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Disclaimer: The author of this site maintained the campaign weblog of John Kline's opponent in the 2006 election, which made Congressman Kline a bit testy.

As with all blogs, review the facts carefully and draw your own conclusions.

Tuesday, October 03, 2006

Habeas Corpus

[Disclaimer: This post was first published on Coleen Rowley's campaign weblog.]

I'd like to introduce you to a friend of mine: the Writ of Habeas Corpus. It has a funny name because, as a legal concept, it's at least seven hundred years old, but in 21st century America, it means that the federal government can't arrest and detain you indefinitely without charge and without giving you the opportunity to challenge your arrest.

However, George Bush is going to change all that. Sometime this week, Bush will sign the Military Commissions Act, which explicitly voids the writ of habeas corpus for non-citizens. And as Glenn Greenwald explains, the bill implicitly voids habeas corpus for citizens as well. So pretty soon, federal agents could arrest you, or your spouse, or your parents, your brothers, sisters, adult children, coworkers, etc. for nothing more than the suspicion of "purposefully and materially" supporting hostilities against the U.S. No warning. No attorney. No "one phone call" from jail to even let your family know where you are.

And all perfectly legal, thanks to John Kline and 252 other members of Congress.

(Look here for Coleen's position on the Military Commissions Act).

Habeas corpus does not exist to protect the guilty: it exists to protect the innocent who are wrongly accused. It's almost certain that if you or someone you know gets caught up in Bush's indefinite-detention and almost-torture scheme, it will happen by mistake. And thanks to John Kline, there will be absolutely nothing you can do about it. It doesn't take much for this administration to suspect someone of "purposefully and materially" working against the U.S. Authorities have already arrested a New York man who broadcasts a television station operated by Hezbollah. But the bigger problem is when authorities arrest someone completely by mistake.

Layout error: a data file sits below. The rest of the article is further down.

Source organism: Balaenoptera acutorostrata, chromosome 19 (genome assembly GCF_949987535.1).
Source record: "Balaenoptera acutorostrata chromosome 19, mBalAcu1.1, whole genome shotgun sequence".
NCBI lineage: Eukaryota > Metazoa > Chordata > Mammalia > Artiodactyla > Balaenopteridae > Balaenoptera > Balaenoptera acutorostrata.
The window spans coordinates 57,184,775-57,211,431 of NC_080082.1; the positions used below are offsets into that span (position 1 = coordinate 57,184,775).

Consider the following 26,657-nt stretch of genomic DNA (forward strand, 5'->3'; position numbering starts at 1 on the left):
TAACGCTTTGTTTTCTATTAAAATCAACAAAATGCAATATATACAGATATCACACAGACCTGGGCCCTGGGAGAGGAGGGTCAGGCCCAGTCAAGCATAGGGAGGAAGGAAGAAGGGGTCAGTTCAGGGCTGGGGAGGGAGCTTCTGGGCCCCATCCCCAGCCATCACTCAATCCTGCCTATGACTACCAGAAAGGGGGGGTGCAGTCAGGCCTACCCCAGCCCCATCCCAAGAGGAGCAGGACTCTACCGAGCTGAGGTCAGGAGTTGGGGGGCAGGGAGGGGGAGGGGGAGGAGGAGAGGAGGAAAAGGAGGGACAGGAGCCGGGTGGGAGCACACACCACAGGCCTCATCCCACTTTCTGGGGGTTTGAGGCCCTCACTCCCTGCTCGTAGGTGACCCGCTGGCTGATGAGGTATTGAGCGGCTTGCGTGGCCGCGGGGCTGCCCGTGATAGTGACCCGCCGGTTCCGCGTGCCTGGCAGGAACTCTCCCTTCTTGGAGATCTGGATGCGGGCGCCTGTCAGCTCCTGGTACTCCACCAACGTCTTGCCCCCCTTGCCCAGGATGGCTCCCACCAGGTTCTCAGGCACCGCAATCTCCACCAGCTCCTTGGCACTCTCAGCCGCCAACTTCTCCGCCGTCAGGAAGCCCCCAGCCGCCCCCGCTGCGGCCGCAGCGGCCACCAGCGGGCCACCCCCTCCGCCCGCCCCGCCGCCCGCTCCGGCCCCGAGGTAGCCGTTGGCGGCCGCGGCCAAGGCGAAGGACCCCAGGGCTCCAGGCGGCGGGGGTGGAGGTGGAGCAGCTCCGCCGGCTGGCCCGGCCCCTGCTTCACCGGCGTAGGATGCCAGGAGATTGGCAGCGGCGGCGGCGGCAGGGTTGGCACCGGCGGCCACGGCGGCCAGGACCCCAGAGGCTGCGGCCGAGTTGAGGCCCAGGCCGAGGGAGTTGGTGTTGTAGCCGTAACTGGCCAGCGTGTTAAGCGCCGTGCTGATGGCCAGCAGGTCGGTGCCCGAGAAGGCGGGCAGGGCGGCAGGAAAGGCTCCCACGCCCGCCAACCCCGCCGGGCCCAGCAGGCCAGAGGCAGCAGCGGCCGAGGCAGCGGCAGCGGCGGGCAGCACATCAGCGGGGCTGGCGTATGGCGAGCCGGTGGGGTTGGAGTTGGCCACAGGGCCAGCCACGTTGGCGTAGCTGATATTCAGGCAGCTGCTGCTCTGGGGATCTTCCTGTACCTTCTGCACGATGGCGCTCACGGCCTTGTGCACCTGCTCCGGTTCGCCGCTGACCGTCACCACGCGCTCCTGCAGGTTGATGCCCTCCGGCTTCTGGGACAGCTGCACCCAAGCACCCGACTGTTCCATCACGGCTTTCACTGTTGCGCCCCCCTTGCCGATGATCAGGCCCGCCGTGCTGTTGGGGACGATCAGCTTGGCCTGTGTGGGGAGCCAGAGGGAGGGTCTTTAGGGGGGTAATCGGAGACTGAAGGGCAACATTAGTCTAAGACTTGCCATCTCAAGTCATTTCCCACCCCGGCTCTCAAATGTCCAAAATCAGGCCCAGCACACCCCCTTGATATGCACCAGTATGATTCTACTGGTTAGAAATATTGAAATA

This isn't hypothetical. It has happened roughly three dozen times that we know about. Khaled Masri, a German citizen, was abducted and interrogated in Afghanistan for five months on a "hunch" that he was a terrorist. The CIA has since acknowledged they were mistaken. Maher Arar, a man with dual Canadian-Syrian citizenship, was detained in New York in 2002, sent to Syria and tortured for a year before he was released. Murat Kurnaz spent more than four years at Guantanamo Bay, even though the U.S. knew he was innocent of any wrongdoing for at least three years of that time. Last fall, the Washington Post reported on at least six other Guantanamo detainees who were known to be innocent, a story which never would have been told were it not for habeas corpus.

Last week John Kline, along with almost all other congressional Republicans, made the statement that they trust the President to conduct the "war on terror" without making mistakes. This means they trust the winner of the 2008 election, and if you're not concerned about the possibility of a President McCain, you probably are concerned about the possibility of a President Dean. But more surprisingly, they made the statement that they trust George Bush to get it right, which is quite remarkable given Bush's record, not only on arresting and abusing innocents, but on a whole host of issues.

John Kline may be comfortable giving up habeas corpus for himself, but he also gave it away for you and everyone you know. He'll tell you it was necessary to make America safe. Are you feeling safer?

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